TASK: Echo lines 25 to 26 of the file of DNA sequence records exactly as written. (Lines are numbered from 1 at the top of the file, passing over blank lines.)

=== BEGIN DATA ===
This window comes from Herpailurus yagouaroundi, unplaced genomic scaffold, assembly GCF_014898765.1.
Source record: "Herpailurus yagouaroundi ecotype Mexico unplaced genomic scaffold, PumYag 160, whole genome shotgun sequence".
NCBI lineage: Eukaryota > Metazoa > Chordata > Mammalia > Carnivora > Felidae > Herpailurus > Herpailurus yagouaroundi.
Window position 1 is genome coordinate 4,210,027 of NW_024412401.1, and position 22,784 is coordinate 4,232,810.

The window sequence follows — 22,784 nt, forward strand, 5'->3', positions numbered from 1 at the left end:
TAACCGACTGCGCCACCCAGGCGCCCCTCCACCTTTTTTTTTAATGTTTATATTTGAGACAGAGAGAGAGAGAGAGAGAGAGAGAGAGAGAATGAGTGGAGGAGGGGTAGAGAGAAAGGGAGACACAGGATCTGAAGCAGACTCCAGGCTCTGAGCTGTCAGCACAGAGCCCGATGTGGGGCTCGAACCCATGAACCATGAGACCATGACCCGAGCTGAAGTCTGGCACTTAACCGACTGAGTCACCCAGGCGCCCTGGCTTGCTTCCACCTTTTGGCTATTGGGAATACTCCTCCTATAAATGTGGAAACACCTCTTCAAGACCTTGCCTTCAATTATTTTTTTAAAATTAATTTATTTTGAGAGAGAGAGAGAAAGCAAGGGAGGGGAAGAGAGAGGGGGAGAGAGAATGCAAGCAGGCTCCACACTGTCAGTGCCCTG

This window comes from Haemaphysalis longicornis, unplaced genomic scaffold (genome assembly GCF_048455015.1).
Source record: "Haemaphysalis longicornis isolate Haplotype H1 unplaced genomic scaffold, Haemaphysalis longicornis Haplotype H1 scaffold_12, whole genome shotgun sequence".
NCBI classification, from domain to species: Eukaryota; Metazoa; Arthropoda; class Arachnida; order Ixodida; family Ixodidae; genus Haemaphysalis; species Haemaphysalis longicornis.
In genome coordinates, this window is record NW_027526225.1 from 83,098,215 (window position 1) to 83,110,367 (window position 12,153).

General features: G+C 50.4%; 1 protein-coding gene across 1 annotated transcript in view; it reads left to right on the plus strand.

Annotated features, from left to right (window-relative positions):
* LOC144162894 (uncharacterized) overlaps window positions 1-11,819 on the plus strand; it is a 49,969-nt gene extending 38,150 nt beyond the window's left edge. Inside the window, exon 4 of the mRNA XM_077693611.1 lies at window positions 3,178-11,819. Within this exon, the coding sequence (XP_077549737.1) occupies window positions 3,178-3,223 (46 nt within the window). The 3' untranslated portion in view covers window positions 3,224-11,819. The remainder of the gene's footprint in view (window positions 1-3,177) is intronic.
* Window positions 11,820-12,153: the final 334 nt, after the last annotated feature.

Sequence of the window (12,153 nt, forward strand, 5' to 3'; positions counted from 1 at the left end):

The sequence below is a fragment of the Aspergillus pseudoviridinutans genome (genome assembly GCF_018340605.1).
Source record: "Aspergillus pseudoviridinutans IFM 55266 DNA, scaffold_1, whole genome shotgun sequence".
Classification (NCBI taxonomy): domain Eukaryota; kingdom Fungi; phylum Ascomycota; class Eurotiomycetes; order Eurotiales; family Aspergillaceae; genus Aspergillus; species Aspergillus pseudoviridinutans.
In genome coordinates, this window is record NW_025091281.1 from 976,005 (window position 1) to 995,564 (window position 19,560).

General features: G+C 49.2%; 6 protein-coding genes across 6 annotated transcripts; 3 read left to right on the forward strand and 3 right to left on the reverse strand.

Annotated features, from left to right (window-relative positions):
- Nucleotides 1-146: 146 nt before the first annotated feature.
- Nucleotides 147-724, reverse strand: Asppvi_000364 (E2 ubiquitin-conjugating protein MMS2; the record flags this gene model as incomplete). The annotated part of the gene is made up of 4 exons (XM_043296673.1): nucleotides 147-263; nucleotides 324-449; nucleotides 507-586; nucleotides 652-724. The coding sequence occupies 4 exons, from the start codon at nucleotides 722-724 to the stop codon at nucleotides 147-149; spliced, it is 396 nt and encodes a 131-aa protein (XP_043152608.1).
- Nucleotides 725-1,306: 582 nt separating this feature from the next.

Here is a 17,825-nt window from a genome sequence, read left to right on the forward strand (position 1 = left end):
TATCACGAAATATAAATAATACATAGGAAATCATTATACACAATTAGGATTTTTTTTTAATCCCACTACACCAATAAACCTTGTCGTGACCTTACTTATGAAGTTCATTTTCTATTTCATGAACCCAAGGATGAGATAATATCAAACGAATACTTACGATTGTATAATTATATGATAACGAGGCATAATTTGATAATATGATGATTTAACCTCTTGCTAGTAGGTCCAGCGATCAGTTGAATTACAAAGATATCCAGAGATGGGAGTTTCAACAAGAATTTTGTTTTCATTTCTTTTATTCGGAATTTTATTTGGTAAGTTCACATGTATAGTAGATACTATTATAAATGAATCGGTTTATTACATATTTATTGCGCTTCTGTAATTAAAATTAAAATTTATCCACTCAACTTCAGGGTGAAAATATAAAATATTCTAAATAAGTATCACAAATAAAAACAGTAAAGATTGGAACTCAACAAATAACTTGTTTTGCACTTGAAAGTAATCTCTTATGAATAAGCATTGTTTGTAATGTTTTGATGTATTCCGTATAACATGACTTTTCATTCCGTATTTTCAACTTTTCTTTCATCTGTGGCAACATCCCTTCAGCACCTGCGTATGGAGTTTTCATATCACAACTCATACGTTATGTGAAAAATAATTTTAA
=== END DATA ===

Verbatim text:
Here is a 17,825-nt window from a genome sequence, read left to right on the forward strand (position 1 = left end):
TATCACGAAATATAAATAATACATAGGAAATCATTATACACAATTAGGATTTTTTTTTAATCCCACTACACCAATAAACCTTGTCGTGACCTTACTTATGAAGTTCATTTTCTATTTCATGAACCCAAGGATGAGATAATATCAAACGAATACTTACGATTGTATAATTATATGATAACGAGGCATAATTTGATAATATGATGATTTAACCTCTTGCTAGTAGGTCCAGCGATCAGTTGAATTACAAAGATATCCAGAGATGGGAGTTTCAACAAGAATTTTGTTTTCATTTCTTTTATTCGGAATTTTATTTGGTAAGTTCACATGTATAGTAGATACTATTATAAATGAATCGGTTTATTACATATTTATTGCGCTTCTGTAATTAAAATTAAAATTTATCCACTCAACTTCAGGGTGAAAATATAAAATATTCTAAATAAGTATCACAAATAAAAACAGTAAAGATTGGAACTCAACAAATAACTTGTTTTGCACTTGAAAGTAATCTCTTATGAATAAGCATTGTTTGTAATGTTTTGATGTATTCCGTATAACATGACTTTTCATTCCGTATTTTCAACTTTTCTTTCATCTGTGGCAACATCCCTTCAGCACCTGCGTATGGAGTTTTCATATCACAACTCATACGTTATGTGAAAAATAATTTTAA